The “Hollywood” that the Archer gang has ostensibly taken on in its seventh season can be summed up in a single glamorous, though slightly wrinkled, face: Veronica Deane. Over the past eight episodes, the aging star has played many roles: Object of Sterling’s Oedipal affections, Lana’s rival, well-moneyed client to the Figgis Agency, and, now, in the season’s penultimate episode, murder suspect. As the season prepares to unravel the mystery set up in the pilot — how will Sterling make it out of the pool alive? — all eyes are on Deane.
Deane’s, however, are fixated on Sterling: In “Deadly Velvet, Part 1,” the Figgis Agency has been hired by the high-powered director Ellis Crane — Deane’s ex and Lana’s new psuedo-beau — to keep the set of his new movie safe after a rash of freak accidents. Sterling, thrilled to pose as Deane’s new bodyguard, seems to win her affections after rescuing her from a clearly deliberate runaway forklift. As his dreams of bedding the sultry star come to sticky fruition, Cyril’s sleuthing uncovers some shady business deals with the help of an especially salty Mallory: Crane’s film, insured and re-insured by a string of shell companies, stands to make more profit by failing than it does by ever being released. At the end of the paper trail is a company suspiciously named “Sandhill Crane,” leading the crew to hunt down Ellis himself — but by the time they find him, it’s too late.
The romantic intrigues set up over the course of the season propel the episode to its dramatic close: An explosive fight between Lana and a post-coital Sterling, too fiery to be funny, distracts the crew from their mission; meanwhile, the lovelorn lawyer Shapiro, desperate for his clients affection, enlists Pam and Cheryl to prevent Sterling and Deane from finally getting it on. Amid the emotional clusterfuck, nobody stops to think: Where is Deane? Making a point to disentangle herself from Sterling’s embrace right before 3 pm, she’s suspiciously absent when the entire crew discovers Ellis alone in a darkened room, pinned against a bloody wall by a bullet through his head.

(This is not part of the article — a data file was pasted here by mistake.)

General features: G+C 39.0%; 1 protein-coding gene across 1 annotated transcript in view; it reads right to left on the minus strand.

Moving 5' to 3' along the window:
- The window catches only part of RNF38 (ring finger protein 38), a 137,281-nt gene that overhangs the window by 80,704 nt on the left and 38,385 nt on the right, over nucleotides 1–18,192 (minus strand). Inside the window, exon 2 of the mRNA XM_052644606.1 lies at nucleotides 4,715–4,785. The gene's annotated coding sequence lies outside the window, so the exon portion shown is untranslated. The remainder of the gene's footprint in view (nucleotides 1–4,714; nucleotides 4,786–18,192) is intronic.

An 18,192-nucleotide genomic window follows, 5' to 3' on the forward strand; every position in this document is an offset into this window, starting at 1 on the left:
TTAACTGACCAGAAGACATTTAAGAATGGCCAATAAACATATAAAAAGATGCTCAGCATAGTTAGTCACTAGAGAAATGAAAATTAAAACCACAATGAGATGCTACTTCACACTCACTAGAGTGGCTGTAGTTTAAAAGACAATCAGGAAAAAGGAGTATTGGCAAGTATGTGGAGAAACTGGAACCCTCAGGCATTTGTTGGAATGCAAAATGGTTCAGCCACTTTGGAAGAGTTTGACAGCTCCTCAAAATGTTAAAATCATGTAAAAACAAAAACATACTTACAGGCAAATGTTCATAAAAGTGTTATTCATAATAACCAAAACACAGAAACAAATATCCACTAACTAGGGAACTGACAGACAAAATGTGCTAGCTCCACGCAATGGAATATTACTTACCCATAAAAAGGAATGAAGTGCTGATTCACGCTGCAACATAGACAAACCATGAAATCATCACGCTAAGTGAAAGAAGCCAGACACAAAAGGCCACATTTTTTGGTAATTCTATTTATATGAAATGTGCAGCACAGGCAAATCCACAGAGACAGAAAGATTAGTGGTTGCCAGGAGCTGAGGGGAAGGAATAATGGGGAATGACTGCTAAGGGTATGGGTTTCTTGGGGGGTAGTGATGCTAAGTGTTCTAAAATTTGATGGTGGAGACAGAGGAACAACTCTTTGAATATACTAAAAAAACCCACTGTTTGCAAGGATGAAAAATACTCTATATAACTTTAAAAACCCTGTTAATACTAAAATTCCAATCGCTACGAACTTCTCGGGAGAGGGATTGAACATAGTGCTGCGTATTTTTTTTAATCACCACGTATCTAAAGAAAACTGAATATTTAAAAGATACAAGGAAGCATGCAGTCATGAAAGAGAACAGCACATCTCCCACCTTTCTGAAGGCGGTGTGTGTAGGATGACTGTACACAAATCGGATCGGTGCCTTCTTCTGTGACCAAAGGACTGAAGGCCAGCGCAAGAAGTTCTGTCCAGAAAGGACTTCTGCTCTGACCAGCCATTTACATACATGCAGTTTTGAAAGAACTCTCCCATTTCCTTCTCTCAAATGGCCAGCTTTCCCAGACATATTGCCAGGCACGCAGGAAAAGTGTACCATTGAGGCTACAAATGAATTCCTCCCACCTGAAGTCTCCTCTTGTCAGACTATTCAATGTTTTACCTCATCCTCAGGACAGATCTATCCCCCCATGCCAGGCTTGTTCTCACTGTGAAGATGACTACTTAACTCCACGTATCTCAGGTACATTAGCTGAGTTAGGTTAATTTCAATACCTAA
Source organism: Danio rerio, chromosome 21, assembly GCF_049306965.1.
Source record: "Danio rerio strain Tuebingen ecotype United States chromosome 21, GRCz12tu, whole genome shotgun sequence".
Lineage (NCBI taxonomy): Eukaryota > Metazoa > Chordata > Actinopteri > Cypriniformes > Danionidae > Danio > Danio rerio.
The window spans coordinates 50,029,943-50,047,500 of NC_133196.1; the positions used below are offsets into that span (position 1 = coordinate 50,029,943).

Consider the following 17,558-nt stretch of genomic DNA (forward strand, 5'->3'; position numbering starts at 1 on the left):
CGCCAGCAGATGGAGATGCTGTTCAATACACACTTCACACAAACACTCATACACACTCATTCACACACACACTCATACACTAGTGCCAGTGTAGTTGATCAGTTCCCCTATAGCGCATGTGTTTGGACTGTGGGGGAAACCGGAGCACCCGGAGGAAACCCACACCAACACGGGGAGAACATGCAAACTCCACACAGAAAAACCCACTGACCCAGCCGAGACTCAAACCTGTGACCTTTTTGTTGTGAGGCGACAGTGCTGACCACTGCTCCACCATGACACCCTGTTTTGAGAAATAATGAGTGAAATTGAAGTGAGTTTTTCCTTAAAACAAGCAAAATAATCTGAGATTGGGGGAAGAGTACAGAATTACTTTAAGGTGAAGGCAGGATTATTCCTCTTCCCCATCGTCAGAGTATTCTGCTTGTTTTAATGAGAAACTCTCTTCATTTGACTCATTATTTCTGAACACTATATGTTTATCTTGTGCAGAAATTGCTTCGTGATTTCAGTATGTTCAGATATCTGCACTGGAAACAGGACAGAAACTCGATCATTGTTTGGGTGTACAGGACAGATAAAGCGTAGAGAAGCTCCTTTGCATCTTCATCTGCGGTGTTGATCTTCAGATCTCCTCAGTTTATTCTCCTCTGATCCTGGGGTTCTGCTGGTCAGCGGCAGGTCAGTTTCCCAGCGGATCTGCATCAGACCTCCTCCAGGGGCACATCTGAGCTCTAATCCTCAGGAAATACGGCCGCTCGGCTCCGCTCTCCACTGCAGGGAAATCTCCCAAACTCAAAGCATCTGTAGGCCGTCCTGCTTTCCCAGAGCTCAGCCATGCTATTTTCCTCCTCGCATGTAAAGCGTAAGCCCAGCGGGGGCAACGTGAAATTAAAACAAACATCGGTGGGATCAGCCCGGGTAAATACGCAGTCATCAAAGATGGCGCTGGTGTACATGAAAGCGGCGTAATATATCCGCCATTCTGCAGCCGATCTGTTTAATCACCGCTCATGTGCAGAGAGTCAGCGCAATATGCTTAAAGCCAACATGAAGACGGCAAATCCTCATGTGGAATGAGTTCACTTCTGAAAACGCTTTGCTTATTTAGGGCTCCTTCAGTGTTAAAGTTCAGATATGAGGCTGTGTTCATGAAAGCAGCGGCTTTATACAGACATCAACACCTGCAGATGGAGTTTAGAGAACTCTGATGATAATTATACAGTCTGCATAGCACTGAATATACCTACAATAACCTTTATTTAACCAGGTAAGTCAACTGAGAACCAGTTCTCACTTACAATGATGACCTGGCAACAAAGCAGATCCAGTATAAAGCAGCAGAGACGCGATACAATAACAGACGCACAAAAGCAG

Though it’s certainly a nice change to have a proper mystery on the crew’s hands, the complicated setup for the season’s grand finale, unfortunately, doesn’t leave much room for laughs. The Lana-Sterling-Veronica love triangle has become especially tedious, and Shapiro’s mooning over Deane is too pathetic to be funny. This episode, Malory — but would the real Malory eat a grape? decked out in what could well be garish D&G as an undercover executive producer, is hilariously salty, rolling her eyes at a self-congratulating Cyril (“Get over yourself, Rain Man!”) and revealing that she literally does not know that Pam is, in fact, a female (“When was the last time you even saw your penis?”).
Notably missing from the action is Krieger, who Mallory dismisses at the beginning of the episode with the directive to “just sort of skulk around.” After the big reveal of his robot clone army last week, his absence and response — “Oh I will” — is especially unnerving, setting the season up for a deliciously weird end.